President Obama's science adviser talks about his new job.
John Holdren, formerly at Harvard University, was confirmed as the director of the Office of Science and Technology Policy on 19 March. A long-time expert on nuclear weapons, non-proliferation, energy and climate change, Holdren is now President Barack Obama's point person on science and technology as it affects federal and international policies. Nature reporter Jeff Tollefson talked to Holdren Wednesday morning in his office. What follows is an edited version of that conversation.
What are your top priorities for your first year in the job?
Clearly initiatives related to science and technology as they affect economic recovery, job creation, growth and competiveness have to have high priority, given the circumstances. What do we do to get money usefully out the door in the science and technology domain in the short term, and what are the investments that we have to make so that there is a middle and a long term in which innovation is playing the role that it needs to?
The second big issue, and it's related to the first one, is the energy and climate interaction. How do we need to be thinking about the scientific and technological dimensions of the energy challenge and of climate change? And particularly, again, how can we link those things positively to the economy? The third area is science and technology in the health domain, and the fourth big area is of course a very traditional one: the scientific and technological dimensions of national defence, national security and homeland security, in which this office actually has a surprisingly big role.
Who do you report to on a daily basis and how often do you speak with the president?
I attend the senior staff meetings every morning in the Roosevelt room, chaired by [White House Chief of Staff] Rahm Emanuel. In that sense, I'm reporting every day in front of the rest of the senior White House staff. We talk about what the president's agenda and priorities for the day are, what all of our offices are doing that matter and what we think the other folks might need to know about.
When I need to see the president, I make a request directly to his scheduler. I don't have to ask anybody's permission to see the president except the president. Some weeks I see him multiple times. Some weeks I don't see him at all. The object of the game, given the premium on his time, is to get as much done below his level as possible and to go to him when you need a decision on something that could not be decided at a lower level.
What are those interactions like?
He is deeply interested in the science itself. This guy is extraordinary in his capacity to absorb and integrate and synthesize complicated information. His questions are extraordinary.
Given that President Obama has appointed a number of 'czars' to handle key policy initiatives, what is your role when it comes to things like energy and climate or health care?
These czars are coordinators — they are not emperors, they are coordinators. So, in fact, Carol Browner's office is called the Office of the Energy and Climate Coordinator. Her job is to bring together all of the relevant expertise needed to formulate advice to the president on energy and climate policy. Carol convenes that group, and she chairs it, but she is drawing on everybody, and we all contribute whatever it is we bring to the table. [Energy Secretary] Steve Chu and I are the two scientists in that group. Steve and I are the ones who bring science and technology to the table.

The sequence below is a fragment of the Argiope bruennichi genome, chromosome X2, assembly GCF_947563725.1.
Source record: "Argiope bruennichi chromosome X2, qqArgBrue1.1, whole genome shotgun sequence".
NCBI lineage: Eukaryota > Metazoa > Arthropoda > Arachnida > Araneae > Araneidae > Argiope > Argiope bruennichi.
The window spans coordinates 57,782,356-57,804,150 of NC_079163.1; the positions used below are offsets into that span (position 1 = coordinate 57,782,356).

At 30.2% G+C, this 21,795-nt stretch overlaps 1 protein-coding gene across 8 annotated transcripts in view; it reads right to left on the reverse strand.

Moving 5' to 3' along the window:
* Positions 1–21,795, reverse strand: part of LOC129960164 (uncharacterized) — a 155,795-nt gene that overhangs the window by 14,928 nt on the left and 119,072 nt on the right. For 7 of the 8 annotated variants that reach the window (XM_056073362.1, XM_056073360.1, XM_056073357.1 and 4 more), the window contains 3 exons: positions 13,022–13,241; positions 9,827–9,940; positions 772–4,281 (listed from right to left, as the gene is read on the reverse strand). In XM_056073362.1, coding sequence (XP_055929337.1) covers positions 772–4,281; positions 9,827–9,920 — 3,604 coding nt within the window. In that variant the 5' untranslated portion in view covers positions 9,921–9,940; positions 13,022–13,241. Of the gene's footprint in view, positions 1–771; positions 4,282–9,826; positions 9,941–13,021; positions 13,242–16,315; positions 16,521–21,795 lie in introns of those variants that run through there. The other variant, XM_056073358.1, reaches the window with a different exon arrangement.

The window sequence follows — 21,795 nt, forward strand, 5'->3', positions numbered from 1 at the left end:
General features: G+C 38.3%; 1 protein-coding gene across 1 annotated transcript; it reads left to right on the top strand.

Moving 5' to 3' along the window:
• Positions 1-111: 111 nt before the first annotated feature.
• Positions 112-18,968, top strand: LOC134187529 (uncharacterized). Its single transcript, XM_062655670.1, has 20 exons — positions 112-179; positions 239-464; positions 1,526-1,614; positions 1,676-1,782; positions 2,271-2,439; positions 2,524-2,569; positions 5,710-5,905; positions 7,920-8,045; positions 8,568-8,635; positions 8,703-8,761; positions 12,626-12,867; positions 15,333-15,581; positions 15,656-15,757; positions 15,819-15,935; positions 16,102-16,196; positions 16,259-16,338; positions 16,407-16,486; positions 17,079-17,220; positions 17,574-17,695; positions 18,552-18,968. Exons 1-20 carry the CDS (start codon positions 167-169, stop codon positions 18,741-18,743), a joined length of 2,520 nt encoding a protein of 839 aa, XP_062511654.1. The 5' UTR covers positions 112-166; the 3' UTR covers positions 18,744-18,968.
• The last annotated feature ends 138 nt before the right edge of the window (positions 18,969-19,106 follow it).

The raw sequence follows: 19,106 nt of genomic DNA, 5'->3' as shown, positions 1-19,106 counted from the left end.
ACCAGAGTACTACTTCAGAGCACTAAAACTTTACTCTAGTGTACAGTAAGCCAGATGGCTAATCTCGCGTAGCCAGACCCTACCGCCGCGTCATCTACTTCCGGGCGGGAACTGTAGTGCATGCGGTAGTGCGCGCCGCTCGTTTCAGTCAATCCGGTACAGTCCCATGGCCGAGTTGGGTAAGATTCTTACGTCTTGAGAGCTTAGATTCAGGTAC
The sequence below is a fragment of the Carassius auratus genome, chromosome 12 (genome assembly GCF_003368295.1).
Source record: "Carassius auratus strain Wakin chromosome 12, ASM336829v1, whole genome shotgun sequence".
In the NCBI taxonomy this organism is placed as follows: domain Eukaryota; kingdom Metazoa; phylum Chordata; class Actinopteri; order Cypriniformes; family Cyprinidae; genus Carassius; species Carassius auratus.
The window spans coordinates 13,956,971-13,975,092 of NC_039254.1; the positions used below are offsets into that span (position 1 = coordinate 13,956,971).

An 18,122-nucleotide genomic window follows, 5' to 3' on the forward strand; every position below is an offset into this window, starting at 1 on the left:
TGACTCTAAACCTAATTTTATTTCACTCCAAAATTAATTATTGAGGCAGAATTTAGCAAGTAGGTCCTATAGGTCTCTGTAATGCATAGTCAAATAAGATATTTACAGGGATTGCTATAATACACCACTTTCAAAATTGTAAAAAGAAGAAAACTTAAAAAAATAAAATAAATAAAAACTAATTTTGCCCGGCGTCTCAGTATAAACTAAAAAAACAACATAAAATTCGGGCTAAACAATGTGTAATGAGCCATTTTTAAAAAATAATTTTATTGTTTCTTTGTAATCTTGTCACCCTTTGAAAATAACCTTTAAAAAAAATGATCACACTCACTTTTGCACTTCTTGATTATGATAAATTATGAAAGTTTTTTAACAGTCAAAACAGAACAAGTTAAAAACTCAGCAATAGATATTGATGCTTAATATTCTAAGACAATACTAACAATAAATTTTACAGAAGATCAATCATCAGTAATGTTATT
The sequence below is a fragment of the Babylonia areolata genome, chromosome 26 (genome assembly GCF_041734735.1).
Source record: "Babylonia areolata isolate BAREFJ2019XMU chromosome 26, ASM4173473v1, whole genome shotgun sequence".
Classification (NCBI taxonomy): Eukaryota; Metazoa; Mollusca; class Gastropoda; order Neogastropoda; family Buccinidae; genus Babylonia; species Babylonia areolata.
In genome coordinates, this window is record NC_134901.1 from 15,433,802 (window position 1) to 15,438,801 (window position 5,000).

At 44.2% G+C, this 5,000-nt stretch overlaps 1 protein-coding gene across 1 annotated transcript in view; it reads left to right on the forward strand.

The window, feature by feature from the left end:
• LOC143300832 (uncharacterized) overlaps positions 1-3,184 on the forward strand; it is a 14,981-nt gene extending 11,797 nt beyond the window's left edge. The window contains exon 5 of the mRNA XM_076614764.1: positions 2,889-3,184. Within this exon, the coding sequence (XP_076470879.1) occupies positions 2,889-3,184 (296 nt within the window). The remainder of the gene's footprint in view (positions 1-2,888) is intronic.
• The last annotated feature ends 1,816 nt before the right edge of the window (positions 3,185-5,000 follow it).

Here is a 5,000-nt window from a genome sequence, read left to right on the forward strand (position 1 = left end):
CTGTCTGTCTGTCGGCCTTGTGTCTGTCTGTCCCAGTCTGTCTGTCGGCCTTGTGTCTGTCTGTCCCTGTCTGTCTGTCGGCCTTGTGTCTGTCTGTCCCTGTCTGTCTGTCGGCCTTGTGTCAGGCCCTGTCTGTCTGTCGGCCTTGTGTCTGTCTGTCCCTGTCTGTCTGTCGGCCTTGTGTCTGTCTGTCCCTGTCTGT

Some congressional experts say the president has sent 'mixed messages' regarding whether he wants to enact climate legislation this year. Is cap-and-trade legislation a top priority for the very first year?
I'm not aware that the president has sent any mixed signals. The administration's position, the president's position, is that we would like to get both energy and climate legislation this year — if we can. I personally think there is great benefit in getting it all done this year. If we go to Copenhagen without a climate policy in place, the freedom of our negotiators to negotiate anything meaningful is very limited.
I accept that it is going to be a big challenge, but I don't think it's out of the question. This president has demonstrated a willingness and an ability to keep issues together when they need to be together. He has not taken the easy out by saying, 'Well, we've got an economic recession, so that's all we are going to do'. That would have been a temptation to any president, but this president has resisted it and said, 'We don't have the luxury of postponing everything else while we do the economy'.
Eighty-nine senators voted for a budget amendment stipulating that cap-and-trade should not increase gas or electricity prices. If legislation follows that model, and avoids sending any price signal about carbon emissions to consumers, how can it be effective?
I personally don't think that makes a lot of sense. It is economically irrational to exclude large environmental costs from the balance sheets of the producers and the consumers. You are only kidding yourself if you export those costs on to society as a whole. That's the entire economic rationale — any approach to increase the cost of emitting is intended to send a price signal.
So does this tell you that the politics might not have changed as much as people think?
There's a lot of positioning and manoeuvring that goes on early in a discussion like this, and I don't think it's necessarily indicative of where it's going to come out. And when you look at the actual numbers, they are far from devastating. If we had a price of $30 a ton on carbon, which is about $100 per ton on carbon dioxide, the effect on a gallon of gasoline would be about 30 cents. Now, we all know that the price of gasoline goes up and down by more than that in a week for reasons that nobody can explain with both hands above the table.
What interactions do you have or intend to have with your international counterparts, such as John Beddington in the UK?